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This week’s podcast includes an introduction to As You Like It, with a plot synopsis and a discussion of sources.
Continue reading “Podcast 80: As You Like It… Plot and Sources”
Act Four of As You Like It begins with Jaques conversing with Ganymede and Aliena (Rosalind and Celia). Again, Ganymede is a “pretty youth” (IV.i.1) and “he” and Jaques discuss the older man’s melancholy, which is like no other man’s:
Continue reading “Act Four: Play Acting and Changes for Real (part one)”
Act Three of As You Like It takes us back to where “we hates it”: the court of Duke Frederick. And he’s unhappy to say the least. He tells Oliver that he has one year to bring Orlando “dead or living” (III.i.6) to Frederick. And if he doesn’t? Well, then the duke will exile him and his “lands, and all things (he) dost call (his) // Worthy seizure, do we seize” (III.i.9-10). When Oliver tries to curry favor by saying he “never loved (his) brother in (his) life” (III.i.14), Frederick’s response is interesting:
Continue reading “Act Three: Of Pursuers, Pursuees, Poems and Play-Acting”
The second act of As You Like It takes us to where Rosalind and Celia are heading: the Forest of Arden.
And who do we find? Rosalind’s pops, of course: Duke Senior, and he’s holding court (sort of) with his “co-mates and brothers in exile” (II.i.1). He expounds on the idyllic nature of their current state, a wonderful statement of optimism (though bordering on Pollyanna-ism). And there’s even a bit of foreshadowing here, when he speaks of “find(ing) tongues in trees” (II.i.16), as we will when Orlando comes to hanging his love poems on the trees of the forest.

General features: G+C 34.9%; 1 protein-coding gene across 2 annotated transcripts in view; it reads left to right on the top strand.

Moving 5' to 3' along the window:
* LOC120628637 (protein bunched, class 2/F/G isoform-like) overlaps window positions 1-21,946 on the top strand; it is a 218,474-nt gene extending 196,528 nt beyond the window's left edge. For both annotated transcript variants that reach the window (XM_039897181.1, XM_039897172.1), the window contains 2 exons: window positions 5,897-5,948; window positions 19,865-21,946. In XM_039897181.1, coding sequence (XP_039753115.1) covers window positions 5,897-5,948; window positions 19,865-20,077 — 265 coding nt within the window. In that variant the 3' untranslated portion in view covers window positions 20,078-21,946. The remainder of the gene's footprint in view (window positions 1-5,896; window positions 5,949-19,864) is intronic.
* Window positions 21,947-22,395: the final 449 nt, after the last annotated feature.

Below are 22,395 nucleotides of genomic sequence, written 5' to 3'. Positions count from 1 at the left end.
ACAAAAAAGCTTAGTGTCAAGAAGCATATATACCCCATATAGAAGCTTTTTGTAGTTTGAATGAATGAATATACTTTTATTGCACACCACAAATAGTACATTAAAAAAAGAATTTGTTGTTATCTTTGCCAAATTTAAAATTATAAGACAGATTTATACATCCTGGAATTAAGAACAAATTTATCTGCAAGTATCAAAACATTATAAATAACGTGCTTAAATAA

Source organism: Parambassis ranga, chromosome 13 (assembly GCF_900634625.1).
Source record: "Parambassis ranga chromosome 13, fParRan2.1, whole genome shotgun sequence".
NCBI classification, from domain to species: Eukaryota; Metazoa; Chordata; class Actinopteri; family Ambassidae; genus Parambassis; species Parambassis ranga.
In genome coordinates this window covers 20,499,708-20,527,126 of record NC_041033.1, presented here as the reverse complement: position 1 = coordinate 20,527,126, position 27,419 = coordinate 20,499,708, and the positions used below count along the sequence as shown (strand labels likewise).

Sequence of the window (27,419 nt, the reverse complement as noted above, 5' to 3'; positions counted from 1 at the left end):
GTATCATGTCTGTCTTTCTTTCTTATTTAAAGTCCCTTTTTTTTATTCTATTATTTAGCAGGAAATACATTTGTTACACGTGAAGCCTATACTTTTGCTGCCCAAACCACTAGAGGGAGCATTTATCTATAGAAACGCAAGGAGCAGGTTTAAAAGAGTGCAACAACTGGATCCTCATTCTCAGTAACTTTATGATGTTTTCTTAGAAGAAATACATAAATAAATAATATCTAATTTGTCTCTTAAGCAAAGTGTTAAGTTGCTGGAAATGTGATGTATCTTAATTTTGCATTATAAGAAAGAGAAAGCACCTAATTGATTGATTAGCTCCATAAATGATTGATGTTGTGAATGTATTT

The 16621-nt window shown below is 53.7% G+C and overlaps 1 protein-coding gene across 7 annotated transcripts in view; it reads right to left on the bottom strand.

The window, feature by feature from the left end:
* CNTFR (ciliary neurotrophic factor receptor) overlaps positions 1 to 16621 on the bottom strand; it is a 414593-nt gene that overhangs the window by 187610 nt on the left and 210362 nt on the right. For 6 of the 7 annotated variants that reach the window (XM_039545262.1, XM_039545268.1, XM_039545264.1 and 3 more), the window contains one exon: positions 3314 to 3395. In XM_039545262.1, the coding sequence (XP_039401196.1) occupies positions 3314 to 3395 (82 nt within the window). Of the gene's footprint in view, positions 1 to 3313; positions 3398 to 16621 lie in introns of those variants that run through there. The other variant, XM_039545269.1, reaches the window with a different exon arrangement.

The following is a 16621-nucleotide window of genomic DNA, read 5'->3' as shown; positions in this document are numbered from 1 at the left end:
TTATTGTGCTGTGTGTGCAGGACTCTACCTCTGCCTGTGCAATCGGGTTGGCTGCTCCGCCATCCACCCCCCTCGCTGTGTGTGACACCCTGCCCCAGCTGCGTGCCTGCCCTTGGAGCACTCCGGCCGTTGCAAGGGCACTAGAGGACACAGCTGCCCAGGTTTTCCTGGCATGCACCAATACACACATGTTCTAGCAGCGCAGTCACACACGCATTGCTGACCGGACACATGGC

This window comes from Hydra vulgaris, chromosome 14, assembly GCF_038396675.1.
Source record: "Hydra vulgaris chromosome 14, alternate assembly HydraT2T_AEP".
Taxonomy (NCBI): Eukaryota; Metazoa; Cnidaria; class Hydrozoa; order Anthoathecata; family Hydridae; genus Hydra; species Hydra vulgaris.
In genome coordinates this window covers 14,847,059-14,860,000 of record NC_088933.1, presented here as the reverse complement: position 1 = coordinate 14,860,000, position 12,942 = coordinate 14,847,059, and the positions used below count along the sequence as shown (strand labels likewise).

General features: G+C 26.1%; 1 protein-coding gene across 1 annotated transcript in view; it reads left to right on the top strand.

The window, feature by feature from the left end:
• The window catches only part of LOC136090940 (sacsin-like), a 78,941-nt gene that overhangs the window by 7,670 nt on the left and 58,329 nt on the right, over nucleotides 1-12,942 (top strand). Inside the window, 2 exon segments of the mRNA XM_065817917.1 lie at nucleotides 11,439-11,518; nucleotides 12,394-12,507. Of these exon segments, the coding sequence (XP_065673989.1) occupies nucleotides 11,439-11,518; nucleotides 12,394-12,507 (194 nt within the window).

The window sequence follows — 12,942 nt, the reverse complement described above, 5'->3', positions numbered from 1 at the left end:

He calls for a deer hunt, and almost immediately finds regret in the death of the wood’s native inhabitants. Of course, his reservation is nothing compared the that of “the melancholy Jaques” (II.i.26), an absent member of the duke’s party, who is so brokenhearted over the killing of a stag that he “stood on th’ extremest verge of the swift brook, // Augmenting it with his tears” (II.i.42-3), going as far as to accuse (like in a campaign for PETA) the duke and his followers of being “mere usurpers, tyrants…to fright the animals and kill them” (II.i.61-2).
Continue reading “Act Two: Into the Woods”
For a play that is almost universally seen as “Rosalind”’s play (after all, the source of Shakespeare’s play is one called Rosalyne: Euphues Golden Legacie), As You Like It begins with Orlando and Adam, an “old servant” (Names of the Actors) to Orlando’s late father Sir Rowland de Boys. Orlando expresses his “sadness” (I.i.4) that despite being remembered by his father in his will, the executor of that will, his older brother Oliver, has been less than forthcoming with either the inheritance or the promise of education:
My brother Jaques (Oliver) keeps at school, and report speaks goldenly of his profit: for my part, he keeps me rustically at home, or, to speak more properly, stays me here at home unkept; for call you that keeping for a gentleman of my birth, that differs not from the stalling of an ox? His horses are bred better; for, besides that they are fair with their feeding, they are taught their manage, and to that end riders dearly hired: but I, his brother, gain nothing under him but growth; for the which his animals on his dunghills are as much bound to him as I. Besides this nothing that he so plentifully gives me, the something that nature gave me his countenance seems to take from me: he lets me feed with his hinds, bars me the place of a brother, and, as much as in him lies, mines my gentility with my education.
For some reason, his older brother is treating Orlando like less than a brother, and Orlando has “the spirit of (his) father … within (him), begin(ning) to mutiny” (I.i.20-21). He wants to do something, but he “know(s) no wise remedy” (I.i.24).
Continue reading “Act One: Brothers and Cousins”
According to most critics, the primary source for Shakespeare in the composing of As You Like It, is a novel Rosalyne: Euphues Golden Legacie by Thomas Lodge. As it was published in 1590, the timeline works, as does the fact that in the book’s introduction–entitled “To The Gentlemen Readers”–Lodge uses the phrase, “If you like it, so”… and some have made the logical leap to link this to the title of Shakespeare’s play.
Continue reading “As You Like the Sources”